Gridlock prevented the Senate from renewing many of the domestic spying powers the act had granted. A House bill that would have renewed the government surveillance authority failed to pass and that places the drafting a of new law to reinstate those powers squarely on the shoulders of politicians. We may, hopefully, never see the Patriot Act return.
While passing a resolution to continue the powers that were already in place under the Patriot Act would have been an easier pill to swallow, putting forward legislation that reinstates the powers is not something many lawmakers are willing to do.
In fact, when Senate Majority Leader Mitch McConnell tried to buy time with a two-week extension of what has been reported as two of the “less controversial” provisions of the Act, he was blocked by another Republican, Senator Rand Paul.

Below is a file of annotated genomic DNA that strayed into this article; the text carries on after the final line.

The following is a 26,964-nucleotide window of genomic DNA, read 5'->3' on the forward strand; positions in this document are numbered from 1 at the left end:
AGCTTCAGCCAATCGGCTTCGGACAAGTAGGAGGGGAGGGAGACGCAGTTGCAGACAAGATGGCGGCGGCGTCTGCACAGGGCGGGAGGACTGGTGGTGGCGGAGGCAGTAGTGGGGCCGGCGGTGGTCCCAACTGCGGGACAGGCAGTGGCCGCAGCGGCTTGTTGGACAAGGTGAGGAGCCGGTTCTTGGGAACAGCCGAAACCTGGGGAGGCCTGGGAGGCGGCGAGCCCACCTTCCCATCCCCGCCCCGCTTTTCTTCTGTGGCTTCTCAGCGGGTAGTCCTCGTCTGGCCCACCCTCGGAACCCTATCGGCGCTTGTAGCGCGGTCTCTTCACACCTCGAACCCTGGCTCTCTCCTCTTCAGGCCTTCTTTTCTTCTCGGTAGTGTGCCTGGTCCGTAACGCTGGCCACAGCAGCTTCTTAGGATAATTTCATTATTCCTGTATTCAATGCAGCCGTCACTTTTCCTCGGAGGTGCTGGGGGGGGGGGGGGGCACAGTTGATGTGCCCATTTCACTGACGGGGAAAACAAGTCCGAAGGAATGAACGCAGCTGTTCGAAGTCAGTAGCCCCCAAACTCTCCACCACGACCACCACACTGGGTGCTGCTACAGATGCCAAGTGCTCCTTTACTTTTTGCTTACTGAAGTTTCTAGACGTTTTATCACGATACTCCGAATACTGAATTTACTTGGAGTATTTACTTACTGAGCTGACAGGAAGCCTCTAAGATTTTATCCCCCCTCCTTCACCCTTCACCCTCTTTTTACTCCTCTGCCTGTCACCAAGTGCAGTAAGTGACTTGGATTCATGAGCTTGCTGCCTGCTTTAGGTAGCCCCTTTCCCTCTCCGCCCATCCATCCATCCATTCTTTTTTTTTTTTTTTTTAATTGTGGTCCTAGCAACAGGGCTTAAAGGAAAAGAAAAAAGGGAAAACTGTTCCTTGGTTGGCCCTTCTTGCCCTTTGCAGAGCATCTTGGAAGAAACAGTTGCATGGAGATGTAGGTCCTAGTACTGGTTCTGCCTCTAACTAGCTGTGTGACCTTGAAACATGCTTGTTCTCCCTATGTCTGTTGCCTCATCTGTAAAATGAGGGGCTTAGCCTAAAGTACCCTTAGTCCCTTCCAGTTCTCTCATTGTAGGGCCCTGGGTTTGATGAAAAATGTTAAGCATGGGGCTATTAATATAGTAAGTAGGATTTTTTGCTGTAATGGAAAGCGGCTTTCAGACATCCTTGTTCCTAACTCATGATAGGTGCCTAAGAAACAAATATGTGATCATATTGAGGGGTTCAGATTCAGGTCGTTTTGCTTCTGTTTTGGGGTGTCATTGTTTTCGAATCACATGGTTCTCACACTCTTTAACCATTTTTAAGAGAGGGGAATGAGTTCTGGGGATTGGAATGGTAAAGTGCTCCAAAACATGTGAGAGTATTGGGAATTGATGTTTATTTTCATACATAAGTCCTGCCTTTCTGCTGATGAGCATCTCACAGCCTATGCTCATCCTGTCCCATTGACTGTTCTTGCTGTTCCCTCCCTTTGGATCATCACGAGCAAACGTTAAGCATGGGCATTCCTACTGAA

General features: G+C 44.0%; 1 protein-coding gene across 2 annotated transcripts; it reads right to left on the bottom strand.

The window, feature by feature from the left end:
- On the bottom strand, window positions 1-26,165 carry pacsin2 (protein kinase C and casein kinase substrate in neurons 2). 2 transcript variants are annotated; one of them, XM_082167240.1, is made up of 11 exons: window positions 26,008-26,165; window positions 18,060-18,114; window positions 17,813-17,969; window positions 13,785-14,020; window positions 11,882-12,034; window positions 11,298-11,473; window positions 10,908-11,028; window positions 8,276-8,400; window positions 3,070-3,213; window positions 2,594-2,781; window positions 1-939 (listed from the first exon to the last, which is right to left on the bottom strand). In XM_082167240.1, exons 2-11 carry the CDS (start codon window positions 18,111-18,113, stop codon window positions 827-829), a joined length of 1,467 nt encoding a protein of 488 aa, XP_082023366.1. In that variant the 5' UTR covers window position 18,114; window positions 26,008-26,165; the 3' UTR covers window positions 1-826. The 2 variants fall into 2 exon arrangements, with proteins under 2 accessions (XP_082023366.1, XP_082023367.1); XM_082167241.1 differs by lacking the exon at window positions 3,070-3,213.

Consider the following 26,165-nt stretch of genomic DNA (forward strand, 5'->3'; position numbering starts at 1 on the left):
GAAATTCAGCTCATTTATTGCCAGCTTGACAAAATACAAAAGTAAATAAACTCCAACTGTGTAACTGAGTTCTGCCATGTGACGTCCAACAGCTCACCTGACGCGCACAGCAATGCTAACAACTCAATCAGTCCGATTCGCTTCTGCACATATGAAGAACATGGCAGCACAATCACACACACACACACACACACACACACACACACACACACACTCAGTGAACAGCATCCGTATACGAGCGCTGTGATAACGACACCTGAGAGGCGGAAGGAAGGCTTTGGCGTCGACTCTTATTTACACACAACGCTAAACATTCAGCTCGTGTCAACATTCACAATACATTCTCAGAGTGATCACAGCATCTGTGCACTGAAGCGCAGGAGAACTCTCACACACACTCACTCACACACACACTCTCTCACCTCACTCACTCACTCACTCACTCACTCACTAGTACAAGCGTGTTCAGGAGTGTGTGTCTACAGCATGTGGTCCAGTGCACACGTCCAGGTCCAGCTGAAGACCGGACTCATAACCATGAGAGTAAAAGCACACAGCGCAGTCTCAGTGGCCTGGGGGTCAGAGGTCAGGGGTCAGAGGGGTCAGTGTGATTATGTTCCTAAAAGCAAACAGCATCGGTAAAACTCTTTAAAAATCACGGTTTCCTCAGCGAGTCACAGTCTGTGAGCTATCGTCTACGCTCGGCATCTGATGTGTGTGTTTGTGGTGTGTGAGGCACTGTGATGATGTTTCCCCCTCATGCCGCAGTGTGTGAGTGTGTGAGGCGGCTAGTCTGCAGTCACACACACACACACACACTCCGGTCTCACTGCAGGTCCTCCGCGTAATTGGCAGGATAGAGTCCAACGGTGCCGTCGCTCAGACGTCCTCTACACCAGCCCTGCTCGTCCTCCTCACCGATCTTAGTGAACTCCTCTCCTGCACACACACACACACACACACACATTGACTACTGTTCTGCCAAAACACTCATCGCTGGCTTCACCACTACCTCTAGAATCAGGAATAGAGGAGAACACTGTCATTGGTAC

“…we stopped the illegal NSA bulk data collection,” said Rand Paul. “This is a victory no matter how you look at it. It might be short lived, but I hope that it provides a road for a robust debate, which will strengthen our intelligence community, while also respecting our Constitution.”
Paul was widely criticized by other Republicans for taking a hard stand against the Patriot Act.
Mitch McConnell said: “We shouldn’t be disarming unilaterally as our enemies grow more sophisticated and aggressive, and we certainly should not be doing so based on a campaign of demagoguery and disinformation launched in the wake of the unlawful actions of Edward Snowden.”
That bitterness is at the heart of why the Patriot Act provisions that expired may never reemerge.
According to MSNBC, these are the provisions that expired from the Patriot Act:
- Section 215, which authorized the NSA’s bulk collection of telephone metadata. Metadata record who called whom when, but not what was said.
- A “lone wolf” provision that gave intelligence agencies powers to follow terrorists who may not be affiliated with a terrorist group.
- Roving wiretaps, which gave the intelligence agencies the ability to monitor someone who may use a number of different telephone lines to evade detection.